"In one sense we have an indication that there could be something that is big behind this," he said. For Trump, the stonewalling could backfire and his tendency to dismiss reports of the scandal as fake news could be dangerous. "Typically for presidents, the more they say, 'There's nothing there,' the more people look to see what's there. And unless you can feed the media some kind of conclusion, there is going to be continuous digging."

If a president chooses the cover-up route, it's best to be either very strong politically, or have a high degree of certainty that the truth won't come to light, whether through leaks or the public record. When a scandal intersects national security issues, where executive privilege can be invoked, that can embolden a president to hide his tracks. Also, if legalistic issues are involved concerning matters of attorney client privilege, then a president may feel more comfortable stonewalling. In both cases, "there is some shroud the president can hide behind," Rottinghaus said.

One example when the president was both emboldened to stonewall on national security grounds was Iran-Contra, during Ronald Reagan's presidency. The scandal centered around Reagan and top administration officials working out a $30 million arms for hostages deal with Iran. The story broke in a Lebanese newspaper in 1986. It snowballed into revelations that more than half of the money Iran paid for U.S. weapons had been diverted to CIA trained and equipped Contra forces in Central America. Fourteen people, including Reagan's national security adviser, were charged in the affair, but Reagan enjoyed strong political and left office in 1989 with record high approval ratings.

In that case, stonewalling was effective up to a point. But more effective was the president's popularity, which insulated him. That same factor of popularity and political strength were also at play in protecting President Clinton, who survived impeachment after lying under oath about an affair with White House intern, Monica Lewinsky. His presidency was stained by the scandal, but he left office with over 60 percent job approval.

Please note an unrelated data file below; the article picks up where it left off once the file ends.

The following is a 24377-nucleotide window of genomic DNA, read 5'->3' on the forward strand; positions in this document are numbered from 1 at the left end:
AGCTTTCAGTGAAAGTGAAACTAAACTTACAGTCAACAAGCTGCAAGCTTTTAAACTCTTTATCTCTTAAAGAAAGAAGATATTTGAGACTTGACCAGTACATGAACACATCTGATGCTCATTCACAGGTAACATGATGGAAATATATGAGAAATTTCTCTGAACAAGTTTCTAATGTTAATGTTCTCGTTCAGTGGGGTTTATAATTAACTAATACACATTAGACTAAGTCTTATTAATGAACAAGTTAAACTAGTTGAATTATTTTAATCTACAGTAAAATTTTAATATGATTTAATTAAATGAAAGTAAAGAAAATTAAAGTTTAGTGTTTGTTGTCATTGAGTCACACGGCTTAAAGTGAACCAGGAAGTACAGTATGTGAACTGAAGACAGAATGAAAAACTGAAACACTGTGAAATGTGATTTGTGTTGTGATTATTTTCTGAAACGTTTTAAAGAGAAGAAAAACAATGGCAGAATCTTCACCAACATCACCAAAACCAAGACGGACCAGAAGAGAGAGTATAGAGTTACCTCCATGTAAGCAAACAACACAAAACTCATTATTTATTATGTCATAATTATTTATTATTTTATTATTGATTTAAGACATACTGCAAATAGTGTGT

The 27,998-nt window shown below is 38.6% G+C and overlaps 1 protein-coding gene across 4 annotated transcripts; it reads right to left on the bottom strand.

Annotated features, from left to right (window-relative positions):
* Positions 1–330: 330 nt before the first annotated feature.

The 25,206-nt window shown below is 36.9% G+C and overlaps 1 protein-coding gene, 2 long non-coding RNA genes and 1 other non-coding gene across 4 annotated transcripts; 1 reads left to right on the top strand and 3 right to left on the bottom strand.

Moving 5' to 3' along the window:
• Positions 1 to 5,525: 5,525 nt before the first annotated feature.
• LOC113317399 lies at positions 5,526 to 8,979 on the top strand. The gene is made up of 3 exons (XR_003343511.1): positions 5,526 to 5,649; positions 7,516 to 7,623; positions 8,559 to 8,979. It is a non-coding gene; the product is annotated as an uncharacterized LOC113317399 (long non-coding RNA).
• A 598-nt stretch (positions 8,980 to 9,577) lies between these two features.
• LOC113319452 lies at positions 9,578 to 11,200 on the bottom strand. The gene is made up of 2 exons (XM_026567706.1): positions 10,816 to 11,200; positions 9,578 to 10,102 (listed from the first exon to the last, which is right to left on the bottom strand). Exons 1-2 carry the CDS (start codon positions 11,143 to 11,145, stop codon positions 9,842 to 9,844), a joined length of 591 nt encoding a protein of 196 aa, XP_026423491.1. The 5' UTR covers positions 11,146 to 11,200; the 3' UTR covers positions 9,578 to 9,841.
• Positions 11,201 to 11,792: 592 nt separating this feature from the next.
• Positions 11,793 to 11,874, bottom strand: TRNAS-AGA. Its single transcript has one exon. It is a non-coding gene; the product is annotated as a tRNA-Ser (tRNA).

Dr. Tim Blessing, a history and politics professor at Alvernia University in Pennsylvania also challenged the conventional wisdom that in politics the cover-up is worse than the crime.

"People always say the cover-up is worse than the crime; that's nonsense," he said, adding it is "fully sane" for a public figure to try to avoid getting caught. "The difficulty is not that the cover-up is worse than the crime, the difficulty is maintaining the cover-up. It's been done, but its very difficult to do. Somebody always leaks something."

Sometimes the crime is only as bad as the public's willingness to believe it, depending on a president's popularity and the circumstances around the scandal.

For Hillary Clinton, her email scandal hit at a vulnerable moment, in the middle of the presidential campaign. She technically did what a person might do to be transparent, handing over her private server to the FBI, along with most of her emails, making her staff available for interviews, and being interviewed herself.

"Publicity kills you," Blessing stated. Had the scandal erupted during her tenure as Secretary of State, it wouldn't have been as big of a deal, he said. "But it occurred during a major campaign, so you couldn't turn on the news without hearing about it."

Similarly with Watergate, he said. "Every, every day you saw there was something breaking. Some of it was false and some of it was true, and some was overblown. This is not a new phenomenon. As long as you have a free press and democracy, you're going to have these waves or tsunamis of scandals that engulf people, it's just the nature of the beast."